OKLAHOMA CITY — More than a hundred medical marijuana advocates gathered Thursday at the state Capitol to protest proposed legislation that seeks to add increased regulations on the industry.

In all, advocates said more than 30 bills filed in the Legislature would impact the fledgling industry or drastically change existing laws.

Most of “the troubled bills” originated in the Senate, said Chris Moe, a citizen lobbyist with Oklahoma Cannabis Liberty Alliance.

“I can tell you that what they’re setting up is a pay-for-play system,” he said. “Nothing about this says medicine. Everything about this says if you have the dollars to put forward, you can use cannabis in Oklahoma. If you don’t, you’re still subject to criminal charges.”

He hoped Thursday’s showing would demonstrate to senators that medical marijuana advocates are watching and legislative decisions aren’t going unnoticed.

Voters approved State Question 788 — a ballot measure legalizing medical marijuana — in June 2018. That measure allowed the industry to launch without legislative action. But lawmakers and other experts raised concerns that the citizen-crafted ballot measure created unintended loopholes.

Last year, lawmakers approved a comprehensive medical marijuana framework that created a series of permanent laws governing the industry.

Still, Moe said legislative measures “continue to attack 788.”

“To generalize, it’s just the old guard,” Moe said. “It’s too many that still were taught and raised in the ‘Reefer Madness’ era. They don’t believe that there’s any medical value to cannabis and nothing that we say or do is going to show them that. Unfortunately, some of what has happened since the program has rolled out has given us a bad name on ourselves, and that’s our own fault, so it reinforces what they already think about us.”

State Sen. Marty Quinn, R-Clare­more, said he supports true medical marijuana designed to address specific health needs.

“Everything that we’re seeing now, it doesn’t take a whole lot to get a prescription for marijuana,” he said.

He’s proposed three medical marijuana legislative measures.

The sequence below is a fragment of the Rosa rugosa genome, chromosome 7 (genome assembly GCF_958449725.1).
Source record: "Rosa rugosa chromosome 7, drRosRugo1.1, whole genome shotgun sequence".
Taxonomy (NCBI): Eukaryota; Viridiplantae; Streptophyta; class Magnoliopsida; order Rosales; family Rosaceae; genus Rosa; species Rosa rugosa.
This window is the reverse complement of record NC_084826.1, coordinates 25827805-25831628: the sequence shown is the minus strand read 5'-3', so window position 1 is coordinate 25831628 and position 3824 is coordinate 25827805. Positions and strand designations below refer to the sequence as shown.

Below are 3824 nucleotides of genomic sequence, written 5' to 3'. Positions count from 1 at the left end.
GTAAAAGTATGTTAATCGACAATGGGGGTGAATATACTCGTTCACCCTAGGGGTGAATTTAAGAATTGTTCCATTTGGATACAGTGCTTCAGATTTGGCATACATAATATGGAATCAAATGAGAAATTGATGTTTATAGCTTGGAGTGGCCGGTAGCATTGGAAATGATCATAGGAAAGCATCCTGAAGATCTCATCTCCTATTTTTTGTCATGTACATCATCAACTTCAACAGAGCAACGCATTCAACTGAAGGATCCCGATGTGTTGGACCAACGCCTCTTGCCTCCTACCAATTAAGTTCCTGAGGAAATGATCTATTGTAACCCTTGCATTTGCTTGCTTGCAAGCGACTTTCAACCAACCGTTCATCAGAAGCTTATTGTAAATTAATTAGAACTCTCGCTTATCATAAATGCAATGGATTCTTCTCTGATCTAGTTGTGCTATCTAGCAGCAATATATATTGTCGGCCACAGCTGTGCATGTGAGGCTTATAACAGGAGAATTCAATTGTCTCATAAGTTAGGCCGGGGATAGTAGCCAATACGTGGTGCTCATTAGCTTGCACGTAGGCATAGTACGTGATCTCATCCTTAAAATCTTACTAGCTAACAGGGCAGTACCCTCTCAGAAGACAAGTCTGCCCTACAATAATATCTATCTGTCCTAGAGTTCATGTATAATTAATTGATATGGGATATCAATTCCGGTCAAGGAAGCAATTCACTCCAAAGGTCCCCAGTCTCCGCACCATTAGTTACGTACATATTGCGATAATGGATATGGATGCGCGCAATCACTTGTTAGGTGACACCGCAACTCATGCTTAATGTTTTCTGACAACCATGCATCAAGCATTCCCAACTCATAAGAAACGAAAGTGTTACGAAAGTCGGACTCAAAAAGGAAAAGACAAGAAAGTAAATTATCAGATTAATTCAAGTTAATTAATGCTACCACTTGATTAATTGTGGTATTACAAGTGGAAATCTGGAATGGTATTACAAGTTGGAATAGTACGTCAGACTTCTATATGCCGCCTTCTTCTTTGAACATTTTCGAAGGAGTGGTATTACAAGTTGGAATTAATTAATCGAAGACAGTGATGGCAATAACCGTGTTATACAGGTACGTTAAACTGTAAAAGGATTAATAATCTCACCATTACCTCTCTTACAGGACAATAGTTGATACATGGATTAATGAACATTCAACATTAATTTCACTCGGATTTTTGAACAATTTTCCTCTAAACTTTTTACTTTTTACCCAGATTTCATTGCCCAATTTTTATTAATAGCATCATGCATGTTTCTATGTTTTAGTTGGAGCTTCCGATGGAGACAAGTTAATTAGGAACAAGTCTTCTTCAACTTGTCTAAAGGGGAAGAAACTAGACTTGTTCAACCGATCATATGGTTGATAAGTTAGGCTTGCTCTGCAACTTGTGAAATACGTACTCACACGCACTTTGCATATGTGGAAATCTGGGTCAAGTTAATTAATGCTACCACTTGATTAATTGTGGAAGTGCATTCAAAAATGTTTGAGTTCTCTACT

One measure gives cities and counties the ability to establish zoning restrictions and prevent the opening of retail marijuana establishments. The second measure increases the licensing fees for dispensaries from $2,500 to $10,000. The last requires business owners to possess general liability insurance.

Quinn said city and counties typically have the power to decide how businesses are structured and allowed to operate. But some municipal leaders have approached him saying their hands are tied when it comes to regulating medical marijuana businesses in their communities.

“I don’t think this ought to be any different,” he said.

House Minority Leader Emily Virgin, D-Norman, said she sees an irony in the proposed zoning regulation change.

“Mostly what we see is restricting that (local) power and pre-empting the things that cities want to do,” she said. “So, I don’t know why the majority has singled out this area to expand a city’s power, but we would have concerns on restricting or expanding a city’s power on something like this that again the voters approved.”

Virgin said her caucus wants to protect the will of voters and would not support anything that would hinder access to people with medical cards.

“We certainly recognize that the business community has concerns and that those need to be taken into account, but ultimately the people of Oklahoma have spoken and we need to respect that,” she said.

But Senate President Pro Tem Greg Treat, R-Oklahoma City, said one shortcoming of state questions is that they don’t always envision funding mechanisms or consequences when they go through the legislative process.

He said lawmakers already have implemented changes to the medical marijuana state question.

“Everything we have done here before and what we’ll continue to do is make sure the will of the people is carried out,” Treat said.

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